Guide to linux undervolting for Haswell and never Intel CPUs
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README.md

linux-intel-undervolt

Guide to linux undervolting for Haswell and newer Intel CPUs

Disclaimers

I am not responsible for any damage you do by following the instructions found here. There is no official documentation about the MSR interface used, everything was reverse engineered by watching Throttlestop system calls and trial and error.

This is applicable to all Intel CPUs with an integrated voltage controller (FIVR). In general this includes all mobile CPUs since Haswell. I only tested this on one machine, a laptop with a i7-6700HQ.

Using a utility

Other people made utilities you can use instead of following this guide manually:

https://github.com/georgewhewell/undervolt

https://github.com/tiziw/iuvolt

https://github.com/kitsunyan/intel-undervolt

HOW TO

Finding voltage offsets

Using windows

If you are already undervolting using Throttlestop in Windows, you can easily copy the voltage HEX values from ThrottleStop.ini. They look like this:

...
FIVRVoltage00=0xECC00000
UnlockVoltage00=1
FIVRVoltage01=0xECC00000
UnlockVoltage01=1
FIVRVoltage02=0xECC00000
UnlockVoltage02=1
FIVRVoltage03=0xECC00000
UnlockVoltage03=1
FIVRVoltage10=0xF0000000
UnlockVoltage10=1
FIVRVoltage11=0xF0000000
UnlockVoltage11=1
FIVRVoltage12=0xF0000000
UnlockVoltage12=1
FIVRVoltage13=0xF0000000
...

The first number after FIVRVoltage is the index of the voltage plane and they correspond to the order in which they are displayed in Throttlestop. On my machine the order is as follows:

0 - CPU Core

1 - Intel GPU

2 - CPU Cache

3 - System Agent

4 - Analog I/O

5 - Digital I/O

On my machine index 5 is greyed out in Throttlestop, so I have not played with it. For more information about these planes, check out the Throttlestop guide thread (linked in the beginning). There are some limitations that are model specific, like CPU Core and Cache sharing the voltage plane, meaning that only the higher voltage of the two settings is applied, again the Throttlestop thread is right now the best reference for this.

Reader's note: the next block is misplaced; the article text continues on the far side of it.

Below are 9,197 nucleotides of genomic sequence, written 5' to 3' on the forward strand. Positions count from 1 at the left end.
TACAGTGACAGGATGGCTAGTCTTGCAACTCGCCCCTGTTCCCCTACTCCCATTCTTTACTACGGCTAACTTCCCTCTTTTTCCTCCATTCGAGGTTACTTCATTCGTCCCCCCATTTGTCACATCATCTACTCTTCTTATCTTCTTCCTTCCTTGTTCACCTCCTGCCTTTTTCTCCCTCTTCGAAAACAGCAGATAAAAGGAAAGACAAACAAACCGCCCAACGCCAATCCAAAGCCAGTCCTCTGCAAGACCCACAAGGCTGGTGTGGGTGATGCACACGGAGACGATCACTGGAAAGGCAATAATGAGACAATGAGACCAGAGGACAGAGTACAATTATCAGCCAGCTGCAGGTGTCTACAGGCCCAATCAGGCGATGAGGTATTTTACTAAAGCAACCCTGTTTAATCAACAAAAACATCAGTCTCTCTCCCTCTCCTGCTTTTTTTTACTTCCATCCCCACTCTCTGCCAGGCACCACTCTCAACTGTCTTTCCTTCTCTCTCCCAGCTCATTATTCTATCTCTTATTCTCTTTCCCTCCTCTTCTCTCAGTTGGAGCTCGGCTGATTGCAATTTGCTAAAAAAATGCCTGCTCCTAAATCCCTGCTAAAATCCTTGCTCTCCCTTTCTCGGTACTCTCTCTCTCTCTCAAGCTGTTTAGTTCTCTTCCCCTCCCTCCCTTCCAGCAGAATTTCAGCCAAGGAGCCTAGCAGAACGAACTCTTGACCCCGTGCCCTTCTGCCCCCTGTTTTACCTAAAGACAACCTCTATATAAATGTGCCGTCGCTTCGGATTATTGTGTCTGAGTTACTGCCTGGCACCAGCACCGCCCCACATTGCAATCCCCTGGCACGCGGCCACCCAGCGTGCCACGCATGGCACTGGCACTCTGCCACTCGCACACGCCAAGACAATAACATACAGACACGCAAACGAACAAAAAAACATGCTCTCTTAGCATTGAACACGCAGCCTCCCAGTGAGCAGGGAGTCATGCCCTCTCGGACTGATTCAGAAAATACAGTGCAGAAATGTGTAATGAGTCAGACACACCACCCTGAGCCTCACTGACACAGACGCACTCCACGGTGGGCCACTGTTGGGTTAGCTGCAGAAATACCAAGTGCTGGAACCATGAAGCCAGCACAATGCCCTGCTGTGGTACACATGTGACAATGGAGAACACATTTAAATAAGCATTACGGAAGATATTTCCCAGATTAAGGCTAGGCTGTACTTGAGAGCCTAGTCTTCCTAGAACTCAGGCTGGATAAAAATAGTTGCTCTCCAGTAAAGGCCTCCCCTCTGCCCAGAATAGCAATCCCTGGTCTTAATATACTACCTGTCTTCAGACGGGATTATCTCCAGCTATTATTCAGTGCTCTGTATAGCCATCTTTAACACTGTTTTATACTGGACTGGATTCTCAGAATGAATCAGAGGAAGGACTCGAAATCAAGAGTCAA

The second number after FIVRVoltage is the index of the profile (labeled in the UI as Game, Performance, Internet, Battery).

If you are unsure, you can always change the slider in Throttlestop, save the configuration, look at the .ini and figure out the correct values.

You should now have a hex value for each of the voltage planes. You can skip the next section (or go along and check the numbers).

Calculating the offset manually

If you skipped the windows section, please read it anyway as there is information there I don't want to repeat here.

At this point I would like to remind you that this is reverse engineering / guess work. Since I only have one machine that is new enough for this, I have no way to check if the same principles work on other CPUs. It is possible that the actual offsets and plane indexes are different across CPUs (especially across generations of cpus).

The offset I got from Throttlestop for the CPU Core for my -150.4 mV offset is 0xECC00000. My GPU has an offset of -125.0 mV and a HEX offset of 0xF0000000. The HEX value is actually a 11 bit number. One step is 1/1024 V (about 1mV).

To calculate the actual offset you multiply the offset in mV with 1.024, round to the nearest integer, then shift left until you have only 11 bits of the original number.

Example 50mV undervolt:

  1. First multiply -50 by 1.024 and get -51.2
  2. Round to -51
  3. Convert to HEX and get ‭0x‭‭FFFFFFCD‬‬‬‬
  4. Shift left by 21 and get ‭0xF9A00000‬

You can also use this python one-liner to calculate the offset for you:

format(0xFFE00000&( (round(mv*1.024)&0xFFF) <<21), '08x')

Setting the voltages

You need to be able to write to MSR registers. The easiest way is to use wrmsr from msr-tools Check with your distro to see how to get it. These settings reset on reboot or S3 sleep, so if you set the voltage too low and crash, it resets. To keep the undervolt after sleep you must create a script that runs after resume.

Example usage (-50mV undervolt of the CPU Core plane):

wrmsr 0x150 0x80000011F9A00000

Explanation:

0x150 is the MSR register, 0x80000011F9A00000 is the value we are setting it to.

The value can be deconstructed to 5 parts:

constant plane index constant write/read offset
80000 0 1 1 F9A00000

I do not know what the constants mean, you only need to change the plane index and offset.

More examples:

Undervolt GPU by 125mV and everything else by 150mV:

wrmsr 0x150 0x80000011ecc00000          
wrmsr 0x150 0x80000111f0000000          
wrmsr 0x150 0x80000211ecc00000          
wrmsr 0x150 0x80000311ecc00000          
wrmsr 0x150 0x80000411ecc00000 

Reading from the OC mailbox

To read (and check if you set the voltages correctly) you must first write to 0x150 and then read it again. Set the plane index to the plane you want to read, write/read to 0 and offset to 0.

Example (reading the first three planes on my machine):

# wrmsr 0x150 0x8000001000000000
# rdmsr 0x150
ecc00000
# wrmsr 0x150 0x8000011000000000
# rdmsr 0x150
f0000000
# wrmsr 0x150 0x8000021000000000
# rdmsr 0x150
ecc00000